12 November, 2010

11. My Year of Flops

At the Onion AV Club, Nathan Rabin writes a series (which is now also a book) called My Year of Flops. Rabin watches very unsuccessful movies and rates them as Failure, Fiasco, or Secret Success. I am interested in the idea of people being "flops." A good example is Stephen, described above. Like most people with significant developmental disabilities, Stephen is written off by many normal humans; and a professional could have a great time studying Stephen and writing about all the "social skills" he "lacks." However, Stephen does connect to people, does affect other people positively, and is well-liked. Stephen is a Secret Success.

The opposite of flops, of course, are blockbusters. Some normal people--and I would argue that these are the people who could actually be termed "superneurotypical"--come off to other normal people as really nice, trustworthy, decent, competent, etc. They just hit all the buttons that make normal people feel at home. (And people with autism who are trying to fit in may try to have the same reaction to blockbusters that normal people do.) Blockbusters can be rated as Success, Fiasco, or Secret Failure.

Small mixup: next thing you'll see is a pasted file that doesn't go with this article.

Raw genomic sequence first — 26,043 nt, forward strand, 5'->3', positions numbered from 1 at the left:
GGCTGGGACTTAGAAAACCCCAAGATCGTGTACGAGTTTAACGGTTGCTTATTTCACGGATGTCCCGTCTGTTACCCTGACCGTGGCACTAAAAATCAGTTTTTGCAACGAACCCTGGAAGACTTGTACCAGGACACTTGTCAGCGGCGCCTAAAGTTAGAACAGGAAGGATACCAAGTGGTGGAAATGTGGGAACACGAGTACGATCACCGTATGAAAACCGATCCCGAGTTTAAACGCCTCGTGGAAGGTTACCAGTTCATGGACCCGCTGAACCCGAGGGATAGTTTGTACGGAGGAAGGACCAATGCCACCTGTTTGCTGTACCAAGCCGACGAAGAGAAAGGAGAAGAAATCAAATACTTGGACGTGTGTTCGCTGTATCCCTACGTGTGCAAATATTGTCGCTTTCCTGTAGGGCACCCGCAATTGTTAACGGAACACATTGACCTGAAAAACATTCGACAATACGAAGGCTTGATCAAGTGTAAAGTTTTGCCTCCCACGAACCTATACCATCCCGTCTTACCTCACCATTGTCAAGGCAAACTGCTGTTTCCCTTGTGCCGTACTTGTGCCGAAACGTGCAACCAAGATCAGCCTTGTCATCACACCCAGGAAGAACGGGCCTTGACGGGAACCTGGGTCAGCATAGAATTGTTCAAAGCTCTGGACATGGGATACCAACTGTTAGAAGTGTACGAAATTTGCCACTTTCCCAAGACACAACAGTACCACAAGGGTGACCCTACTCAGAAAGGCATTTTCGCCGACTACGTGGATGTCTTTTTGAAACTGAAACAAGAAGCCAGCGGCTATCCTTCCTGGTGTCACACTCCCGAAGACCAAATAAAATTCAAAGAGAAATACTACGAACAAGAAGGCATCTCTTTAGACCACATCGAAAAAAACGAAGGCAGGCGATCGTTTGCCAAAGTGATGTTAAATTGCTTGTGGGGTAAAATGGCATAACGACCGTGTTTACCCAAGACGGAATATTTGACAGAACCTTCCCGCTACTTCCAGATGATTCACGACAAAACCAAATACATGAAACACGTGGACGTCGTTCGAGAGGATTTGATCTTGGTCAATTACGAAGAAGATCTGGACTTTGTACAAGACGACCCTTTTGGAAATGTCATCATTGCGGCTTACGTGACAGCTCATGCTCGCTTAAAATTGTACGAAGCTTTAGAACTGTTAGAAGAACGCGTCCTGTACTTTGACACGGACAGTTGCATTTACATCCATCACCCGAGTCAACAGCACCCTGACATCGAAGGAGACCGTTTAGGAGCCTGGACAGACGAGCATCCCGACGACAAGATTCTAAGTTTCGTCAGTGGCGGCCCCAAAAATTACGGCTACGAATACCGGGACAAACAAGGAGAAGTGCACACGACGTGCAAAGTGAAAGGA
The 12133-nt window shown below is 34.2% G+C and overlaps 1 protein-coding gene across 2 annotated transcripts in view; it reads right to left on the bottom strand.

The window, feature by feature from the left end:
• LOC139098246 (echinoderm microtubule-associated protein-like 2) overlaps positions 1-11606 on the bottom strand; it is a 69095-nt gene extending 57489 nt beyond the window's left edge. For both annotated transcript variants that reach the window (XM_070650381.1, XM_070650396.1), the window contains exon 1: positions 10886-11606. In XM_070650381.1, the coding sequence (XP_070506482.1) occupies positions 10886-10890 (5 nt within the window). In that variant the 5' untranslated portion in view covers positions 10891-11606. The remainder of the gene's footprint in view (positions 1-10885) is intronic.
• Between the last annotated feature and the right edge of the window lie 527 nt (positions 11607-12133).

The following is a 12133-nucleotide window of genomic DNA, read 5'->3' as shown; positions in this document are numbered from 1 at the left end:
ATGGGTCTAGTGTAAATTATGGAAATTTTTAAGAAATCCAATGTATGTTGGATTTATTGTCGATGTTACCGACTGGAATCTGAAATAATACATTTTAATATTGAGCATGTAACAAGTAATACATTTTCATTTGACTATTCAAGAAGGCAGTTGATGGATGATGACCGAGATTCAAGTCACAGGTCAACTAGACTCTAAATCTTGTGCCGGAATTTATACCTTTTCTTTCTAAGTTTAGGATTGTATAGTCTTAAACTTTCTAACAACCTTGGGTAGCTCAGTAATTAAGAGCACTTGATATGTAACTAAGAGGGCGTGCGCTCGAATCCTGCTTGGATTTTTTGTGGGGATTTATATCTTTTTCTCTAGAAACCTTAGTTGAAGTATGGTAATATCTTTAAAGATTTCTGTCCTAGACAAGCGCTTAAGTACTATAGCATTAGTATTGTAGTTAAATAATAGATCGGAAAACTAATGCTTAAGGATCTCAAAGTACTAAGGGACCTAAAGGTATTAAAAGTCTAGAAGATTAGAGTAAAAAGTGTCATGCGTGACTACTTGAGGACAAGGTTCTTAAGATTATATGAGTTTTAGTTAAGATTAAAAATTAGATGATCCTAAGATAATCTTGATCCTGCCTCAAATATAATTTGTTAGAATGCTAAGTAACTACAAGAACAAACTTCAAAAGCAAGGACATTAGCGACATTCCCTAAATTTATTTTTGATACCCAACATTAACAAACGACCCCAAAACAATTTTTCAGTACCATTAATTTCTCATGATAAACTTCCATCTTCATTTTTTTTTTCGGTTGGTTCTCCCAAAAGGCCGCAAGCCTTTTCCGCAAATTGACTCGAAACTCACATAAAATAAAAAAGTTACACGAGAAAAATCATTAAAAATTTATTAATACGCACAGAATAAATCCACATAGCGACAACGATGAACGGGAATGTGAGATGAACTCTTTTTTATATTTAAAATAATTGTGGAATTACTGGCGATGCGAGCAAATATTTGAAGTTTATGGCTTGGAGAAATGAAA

One time when I was thirteen, all the Spanish classes in my grade went on a field trip to a Mexican restaurant. The table where my only friend was sitting was full, so I sat at the nearest table to her. The people who sat down at my table included a boy named Michael who was a Secret Failure. Michael asked why I had to be sitting at their table. I responded "I thought it would be amusing" (this is hard to explain but it's kind of similar to when George Takei said that he wanted to have sex with Tim Hardaway--the idea being that if someone thinks you're disgusting, you try to take ownership of that).